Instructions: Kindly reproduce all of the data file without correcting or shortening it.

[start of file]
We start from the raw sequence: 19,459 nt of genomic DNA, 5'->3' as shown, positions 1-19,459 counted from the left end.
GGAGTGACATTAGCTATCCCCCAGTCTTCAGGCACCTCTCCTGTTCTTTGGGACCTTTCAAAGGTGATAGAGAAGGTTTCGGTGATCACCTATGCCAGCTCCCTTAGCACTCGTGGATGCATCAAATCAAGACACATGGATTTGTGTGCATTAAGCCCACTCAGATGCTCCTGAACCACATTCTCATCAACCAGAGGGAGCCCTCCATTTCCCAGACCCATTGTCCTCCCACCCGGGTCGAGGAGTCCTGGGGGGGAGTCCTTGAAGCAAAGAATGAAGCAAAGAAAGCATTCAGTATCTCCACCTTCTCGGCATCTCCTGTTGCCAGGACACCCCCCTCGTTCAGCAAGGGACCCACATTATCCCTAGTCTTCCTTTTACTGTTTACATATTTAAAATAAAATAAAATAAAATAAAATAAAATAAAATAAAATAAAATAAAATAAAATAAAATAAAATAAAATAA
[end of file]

We start from the raw sequence: 19,459 nt of genomic DNA, 5'->3' as shown, positions 1-19,459 counted from the left end.
GGAGTGACATTAGCTATCCCCCAGTCTTCAGGCACCTCTCCTGTTCTTTGGGACCTTTCAAAGGTGATAGAGAAGGTTTCGGTGATCACCTATGCCAGCTCCCTTAGCACTCGTGGATGCATCAAATCAAGACACATGGATTTGTGTGCATTAAGCCCACTCAGATGCTCCTGAACCACATTCTCATCAACCAGAGGGAGCCCTCCATTTCCCAGACCCATTGTCCTCCCACCCGGGTCGAGGAGTCCTGGGGGGGAGTCCTTGAAGCAAAGAATGAAGCAAAGAAAGCATTCAGTATCTCCACCTTCTCGGCATCTCCTGTTGCCAGGACACCCCCCTCGTTCAGCAAGGGACCCACATTATCCCTAGTCTTCCTTTTACTGTTTACATATTTAAAATAAAATAAAATAAAATAAAATAAAATAAAATAAAATAAAATAAAATAAAATAAAATAAAATAAAATAA